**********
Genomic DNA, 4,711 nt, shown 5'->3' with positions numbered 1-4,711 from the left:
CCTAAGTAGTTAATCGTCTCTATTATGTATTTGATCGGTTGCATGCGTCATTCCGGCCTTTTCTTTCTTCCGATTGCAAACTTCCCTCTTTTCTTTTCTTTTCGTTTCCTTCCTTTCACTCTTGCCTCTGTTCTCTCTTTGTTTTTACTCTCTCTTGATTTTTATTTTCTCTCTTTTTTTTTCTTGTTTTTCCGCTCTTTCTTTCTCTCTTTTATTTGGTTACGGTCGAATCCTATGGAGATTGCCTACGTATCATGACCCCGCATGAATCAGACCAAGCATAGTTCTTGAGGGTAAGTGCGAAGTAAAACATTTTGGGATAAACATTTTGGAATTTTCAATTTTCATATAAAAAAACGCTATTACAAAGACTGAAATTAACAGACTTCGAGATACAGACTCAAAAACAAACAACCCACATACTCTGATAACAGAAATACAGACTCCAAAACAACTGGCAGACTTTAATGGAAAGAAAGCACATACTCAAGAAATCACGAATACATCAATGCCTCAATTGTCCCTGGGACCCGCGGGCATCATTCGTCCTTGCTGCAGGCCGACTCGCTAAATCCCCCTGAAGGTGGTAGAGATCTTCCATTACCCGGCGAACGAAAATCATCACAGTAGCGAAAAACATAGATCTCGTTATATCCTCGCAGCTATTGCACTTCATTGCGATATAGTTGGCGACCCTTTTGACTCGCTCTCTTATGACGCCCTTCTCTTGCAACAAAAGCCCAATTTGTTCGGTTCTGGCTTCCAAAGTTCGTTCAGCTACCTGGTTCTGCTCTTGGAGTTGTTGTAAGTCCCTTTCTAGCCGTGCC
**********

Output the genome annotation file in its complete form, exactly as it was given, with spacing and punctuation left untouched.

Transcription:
Genomic DNA, 4,711 nt, shown 5'->3' with positions numbered 1-4,711 from the left:
CCTAAGTAGTTAATCGTCTCTATTATGTATTTGATCGGTTGCATGCGTCATTCCGGCCTTTTCTTTCTTCCGATTGCAAACTTCCCTCTTTTCTTTTCTTTTCGTTTCCTTCCTTTCACTCTTGCCTCTGTTCTCTCTTTGTTTTTACTCTCTCTTGATTTTTATTTTCTCTCTTTTTTTTTCTTGTTTTTCCGCTCTTTCTTTCTCTCTTTTATTTGGTTACGGTCGAATCCTATGGAGATTGCCTACGTATCATGACCCCGCATGAATCAGACCAAGCATAGTTCTTGAGGGTAAGTGCGAAGTAAAACATTTTGGGATAAACATTTTGGAATTTTCAATTTTCATATAAAAAAACGCTATTACAAAGACTGAAATTAACAGACTTCGAGATACAGACTCAAAAACAAACAACCCACATACTCTGATAACAGAAATACAGACTCCAAAACAACTGGCAGACTTTAATGGAAAGAAAGCACATACTCAAGAAATCACGAATACATCAATGCCTCAATTGTCCCTGGGACCCGCGGGCATCATTCGTCCTTGCTGCAGGCCGACTCGCTAAATCCCCCTGAAGGTGGTAGAGATCTTCCATTACCCGGCGAACGAAAATCATCACAGTAGCGAAAAACATAGATCTCGTTATATCCTCGCAGCTATTGCACTTCATTGCGATATAGTTGGCGACCCTTTTGACTCGCTCTCTTATGACGCCCTTCTCTTGCAACAAAAGCCCAATTTGTTCGGTTCTGGCTTCCAAAGTTCGTTCAGCTACCTGGTTCTGCTCTTGGAGTTGTTGTAAGTCCCTTTCTAGCCGTGCC